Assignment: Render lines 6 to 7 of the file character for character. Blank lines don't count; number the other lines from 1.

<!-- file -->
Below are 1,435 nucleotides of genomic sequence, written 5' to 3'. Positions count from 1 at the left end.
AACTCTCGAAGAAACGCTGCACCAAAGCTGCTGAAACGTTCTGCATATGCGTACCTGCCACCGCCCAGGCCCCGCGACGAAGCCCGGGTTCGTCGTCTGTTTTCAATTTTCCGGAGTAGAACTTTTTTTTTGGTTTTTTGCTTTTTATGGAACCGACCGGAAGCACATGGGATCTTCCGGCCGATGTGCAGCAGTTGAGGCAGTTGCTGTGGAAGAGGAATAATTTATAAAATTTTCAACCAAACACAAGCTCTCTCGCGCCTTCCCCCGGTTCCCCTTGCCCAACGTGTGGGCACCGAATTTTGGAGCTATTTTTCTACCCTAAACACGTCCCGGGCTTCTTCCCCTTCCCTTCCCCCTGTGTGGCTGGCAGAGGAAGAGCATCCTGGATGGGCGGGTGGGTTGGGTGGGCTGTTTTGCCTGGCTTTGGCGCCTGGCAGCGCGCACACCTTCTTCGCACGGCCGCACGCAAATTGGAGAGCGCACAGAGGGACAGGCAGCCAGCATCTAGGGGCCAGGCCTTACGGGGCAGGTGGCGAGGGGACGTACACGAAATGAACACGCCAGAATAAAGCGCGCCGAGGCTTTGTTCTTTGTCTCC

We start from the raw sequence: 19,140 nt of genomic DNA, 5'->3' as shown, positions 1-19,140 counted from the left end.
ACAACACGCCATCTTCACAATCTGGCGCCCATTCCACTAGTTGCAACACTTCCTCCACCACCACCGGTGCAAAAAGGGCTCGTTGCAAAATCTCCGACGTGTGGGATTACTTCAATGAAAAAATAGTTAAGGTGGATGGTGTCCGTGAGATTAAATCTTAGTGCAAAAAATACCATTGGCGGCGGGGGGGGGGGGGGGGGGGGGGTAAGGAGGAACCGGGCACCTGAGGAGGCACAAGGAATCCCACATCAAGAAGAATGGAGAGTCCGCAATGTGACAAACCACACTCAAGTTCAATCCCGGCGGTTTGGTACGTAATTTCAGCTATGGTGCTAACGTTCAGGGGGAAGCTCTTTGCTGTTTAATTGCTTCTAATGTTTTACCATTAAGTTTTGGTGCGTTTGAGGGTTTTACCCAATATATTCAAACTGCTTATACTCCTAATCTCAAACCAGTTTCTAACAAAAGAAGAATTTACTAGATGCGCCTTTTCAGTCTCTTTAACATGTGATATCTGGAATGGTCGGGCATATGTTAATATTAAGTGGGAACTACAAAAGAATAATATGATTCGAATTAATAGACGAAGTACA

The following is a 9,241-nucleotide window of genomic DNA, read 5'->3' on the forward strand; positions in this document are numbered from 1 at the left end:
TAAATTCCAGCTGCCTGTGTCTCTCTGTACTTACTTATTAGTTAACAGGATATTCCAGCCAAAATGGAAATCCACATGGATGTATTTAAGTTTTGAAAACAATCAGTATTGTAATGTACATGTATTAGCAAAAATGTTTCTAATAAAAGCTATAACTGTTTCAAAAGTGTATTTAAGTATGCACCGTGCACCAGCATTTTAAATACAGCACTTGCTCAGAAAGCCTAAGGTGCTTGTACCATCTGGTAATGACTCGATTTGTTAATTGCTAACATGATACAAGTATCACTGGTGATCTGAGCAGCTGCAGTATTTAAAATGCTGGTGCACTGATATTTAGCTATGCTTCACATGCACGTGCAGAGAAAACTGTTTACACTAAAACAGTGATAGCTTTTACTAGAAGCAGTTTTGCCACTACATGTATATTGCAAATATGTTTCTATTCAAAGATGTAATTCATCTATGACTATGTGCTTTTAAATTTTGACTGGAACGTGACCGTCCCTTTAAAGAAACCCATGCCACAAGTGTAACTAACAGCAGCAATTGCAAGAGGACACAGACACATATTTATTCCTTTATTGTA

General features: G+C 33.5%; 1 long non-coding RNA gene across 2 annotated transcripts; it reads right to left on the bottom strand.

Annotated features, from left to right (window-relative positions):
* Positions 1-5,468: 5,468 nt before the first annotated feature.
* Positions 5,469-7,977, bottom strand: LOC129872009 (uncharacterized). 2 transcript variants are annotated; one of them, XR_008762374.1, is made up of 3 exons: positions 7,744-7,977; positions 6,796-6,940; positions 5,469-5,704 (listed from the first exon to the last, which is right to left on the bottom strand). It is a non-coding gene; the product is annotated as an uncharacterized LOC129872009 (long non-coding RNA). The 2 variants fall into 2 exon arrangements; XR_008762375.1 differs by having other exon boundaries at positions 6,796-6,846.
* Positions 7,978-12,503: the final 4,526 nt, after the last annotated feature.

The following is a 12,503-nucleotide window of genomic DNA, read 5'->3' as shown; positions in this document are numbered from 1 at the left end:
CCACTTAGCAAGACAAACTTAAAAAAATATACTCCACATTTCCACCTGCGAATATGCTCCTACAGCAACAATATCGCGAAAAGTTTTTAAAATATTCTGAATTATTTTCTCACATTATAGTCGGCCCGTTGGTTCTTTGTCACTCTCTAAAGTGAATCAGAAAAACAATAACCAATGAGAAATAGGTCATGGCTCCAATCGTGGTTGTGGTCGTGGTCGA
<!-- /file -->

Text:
TAAATTCCAGCTGCCTGTGTCTCTCTGTACTTACTTATTAGTTAACAGGATATTCCAGCCAAAATGGAAATCCACATGGATGTATTTAAGTTTTGAAAACAATCAGTATTGTAATGTACATGTATTAGCAAAAATGTTTCTAATAAAAGCTATAACTGTTTCAAAAGTGTATTTAAGTATGCACCGTGCACCAGCATTTTAAATACAGCACTTGCTCAGAAAGCCTAAGGTGCTTGTACCATCTGGTAATGACTCGATTTGTTAATTGCTAACATGATACAAGTATCACTGGTGATCTGAGCAGCTGCAGTATTTAAAATGCTGGTGCACTGATATTTAGCTATGCTTCACATGCACGTGCAGAGAAAACTGTTTACACTAAAACAGTGATAGCTTTTACTAGAAGCAGTTTTGCCACTACATGTATATTGCAAATATGTTTCTATTCAAAGATGTAATTCATCTATGACTATGTGCTTTTAAATTTTGACTGGAACGTGACCGTCCCTTTAAAGAAACCCATGCCACAAGTGTAACTAACAGCAGCAATTGCAAGAGGACACAGACACATATTTATTCCTTTATTGTA

General features: G+C 33.5%; 1 long non-coding RNA gene across 2 annotated transcripts; it reads right to left on the bottom strand.